Betcha it’s chrome plated. Chrome plating has decent contact conduction but hates solder. Also why so shiny as even bright stainless is not as shiney as a chrome plating. My guess is it’s steel that has a chrome plating over it to have a thin but stiff strip. Thin nickel silver and brass are more pliable than steel. I can’t see any reason to use chrome plate except to prevent oxidation of steel as brass and nickel silver work fine in these situations for buss strips and wipes.

 

jeff

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gavino200
1 hour ago, cteno4 said:

 My guess is it’s steel that has a chrome plating over it to have a thin but stiff strip. Thin nickel silver and brass are more pliable than steel. 

 

That makes sense. These things don’t bend at all.

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cteno4

Ok that’s probably it. Is there a reason in the design it needs to be that stiff? Isn’t it the usual buss strip also the chassis in the fairly generic Kato mech design (been a couple of years since I have opened a 500).

 

jeff

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gavino200
8 minutes ago, cteno4 said:

. Is there a reason in the design it needs to be that stiff?

 

Nope. None at all.

 

Quote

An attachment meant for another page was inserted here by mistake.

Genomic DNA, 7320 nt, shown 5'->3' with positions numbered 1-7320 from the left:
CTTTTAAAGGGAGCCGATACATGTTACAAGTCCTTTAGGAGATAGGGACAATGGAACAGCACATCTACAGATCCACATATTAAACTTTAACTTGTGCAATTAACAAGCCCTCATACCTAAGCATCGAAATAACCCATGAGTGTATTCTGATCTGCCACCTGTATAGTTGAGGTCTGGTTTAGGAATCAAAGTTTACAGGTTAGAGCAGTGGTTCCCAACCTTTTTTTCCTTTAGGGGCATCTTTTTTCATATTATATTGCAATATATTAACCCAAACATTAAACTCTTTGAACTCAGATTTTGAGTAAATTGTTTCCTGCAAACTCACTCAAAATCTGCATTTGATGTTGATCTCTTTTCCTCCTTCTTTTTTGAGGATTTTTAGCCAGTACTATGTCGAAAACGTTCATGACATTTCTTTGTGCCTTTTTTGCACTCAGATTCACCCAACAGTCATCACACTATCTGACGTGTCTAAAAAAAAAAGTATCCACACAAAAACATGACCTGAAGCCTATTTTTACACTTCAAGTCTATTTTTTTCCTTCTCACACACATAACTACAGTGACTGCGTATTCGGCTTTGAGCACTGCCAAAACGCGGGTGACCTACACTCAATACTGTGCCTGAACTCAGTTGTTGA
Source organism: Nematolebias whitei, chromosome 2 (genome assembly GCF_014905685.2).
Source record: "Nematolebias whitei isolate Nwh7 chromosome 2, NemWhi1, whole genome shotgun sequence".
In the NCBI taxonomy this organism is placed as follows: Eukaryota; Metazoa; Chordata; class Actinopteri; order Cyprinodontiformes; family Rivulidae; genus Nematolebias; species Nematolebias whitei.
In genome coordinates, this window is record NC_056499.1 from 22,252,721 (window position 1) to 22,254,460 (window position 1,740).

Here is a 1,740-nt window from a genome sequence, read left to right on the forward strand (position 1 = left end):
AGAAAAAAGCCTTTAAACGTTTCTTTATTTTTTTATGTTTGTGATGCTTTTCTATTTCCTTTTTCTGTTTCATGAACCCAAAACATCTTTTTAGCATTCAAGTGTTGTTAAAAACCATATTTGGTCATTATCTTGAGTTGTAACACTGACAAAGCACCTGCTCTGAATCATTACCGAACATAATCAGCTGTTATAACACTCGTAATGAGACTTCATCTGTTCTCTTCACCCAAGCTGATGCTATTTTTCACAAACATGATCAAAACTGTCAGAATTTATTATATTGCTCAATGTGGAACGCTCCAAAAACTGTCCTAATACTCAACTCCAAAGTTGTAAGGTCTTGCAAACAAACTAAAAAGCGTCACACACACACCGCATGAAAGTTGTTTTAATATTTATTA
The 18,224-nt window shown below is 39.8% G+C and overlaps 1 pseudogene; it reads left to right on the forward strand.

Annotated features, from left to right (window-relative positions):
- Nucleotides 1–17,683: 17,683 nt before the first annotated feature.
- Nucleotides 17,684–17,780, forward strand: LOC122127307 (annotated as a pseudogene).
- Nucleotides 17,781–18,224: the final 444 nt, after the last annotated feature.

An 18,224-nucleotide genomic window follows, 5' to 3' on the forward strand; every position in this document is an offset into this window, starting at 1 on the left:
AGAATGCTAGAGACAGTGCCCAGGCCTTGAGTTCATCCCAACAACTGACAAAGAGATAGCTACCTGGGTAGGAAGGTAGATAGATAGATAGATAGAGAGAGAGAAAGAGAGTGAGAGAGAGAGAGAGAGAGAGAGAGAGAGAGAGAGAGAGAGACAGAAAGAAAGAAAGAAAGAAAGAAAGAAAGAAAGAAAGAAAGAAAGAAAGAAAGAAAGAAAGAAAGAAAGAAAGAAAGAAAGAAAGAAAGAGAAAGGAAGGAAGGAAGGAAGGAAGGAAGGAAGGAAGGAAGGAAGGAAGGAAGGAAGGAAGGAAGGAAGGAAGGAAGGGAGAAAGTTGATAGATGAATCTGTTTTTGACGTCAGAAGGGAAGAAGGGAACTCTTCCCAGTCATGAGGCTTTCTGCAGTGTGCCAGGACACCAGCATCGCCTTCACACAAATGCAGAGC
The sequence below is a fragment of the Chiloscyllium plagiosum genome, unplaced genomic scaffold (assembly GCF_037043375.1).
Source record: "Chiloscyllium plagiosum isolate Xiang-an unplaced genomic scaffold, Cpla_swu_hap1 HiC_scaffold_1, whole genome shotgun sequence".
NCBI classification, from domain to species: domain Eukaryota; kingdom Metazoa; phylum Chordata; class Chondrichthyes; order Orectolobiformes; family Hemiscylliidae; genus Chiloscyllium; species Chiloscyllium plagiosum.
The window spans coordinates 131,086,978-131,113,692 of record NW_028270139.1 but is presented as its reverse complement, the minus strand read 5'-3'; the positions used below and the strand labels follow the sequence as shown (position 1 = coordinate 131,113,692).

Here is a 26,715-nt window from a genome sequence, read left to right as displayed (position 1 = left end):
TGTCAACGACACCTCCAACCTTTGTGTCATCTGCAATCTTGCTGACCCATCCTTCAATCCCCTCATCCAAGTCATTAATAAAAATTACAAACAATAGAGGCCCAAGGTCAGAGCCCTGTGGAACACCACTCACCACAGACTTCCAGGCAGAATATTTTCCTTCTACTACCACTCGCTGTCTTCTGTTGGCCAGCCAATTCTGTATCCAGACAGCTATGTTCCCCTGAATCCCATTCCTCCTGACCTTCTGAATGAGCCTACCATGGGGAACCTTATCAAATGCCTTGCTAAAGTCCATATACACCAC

Isn’t it the usual buss strip also the chassis in the fairly generic Kato mech design (been a couple of years since I have opened a 500).

 

Tomix, but yes. It's just a conduction strip. It's not part of the actual chassis. 

Edited by gavino200

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Martijn Meerts

I think it's partially to simplify things a bit. With the thin brass strips you usually had some tabs and slots molded into the plastic where the strips would slide in, so the contact between the strip and the springs coming from the bogies remains good. With those stiffer strips, they don't have to do that at all.

 

If they are chrome plated steel though, it should be possible to remove the chrome plating and solder to the steel. That's still going to be nowhere near as easy as soldering to brass or copper of course. The only other option is flux, but you need stuff that works with stainless steel and/or chrome.

 

I have had trains that had similar looking strips, but I had no issue soldering those, so I guess they actually are different after all. Maybe the stuff in the World Kougei kit I haven't been able to solder is the same material as well.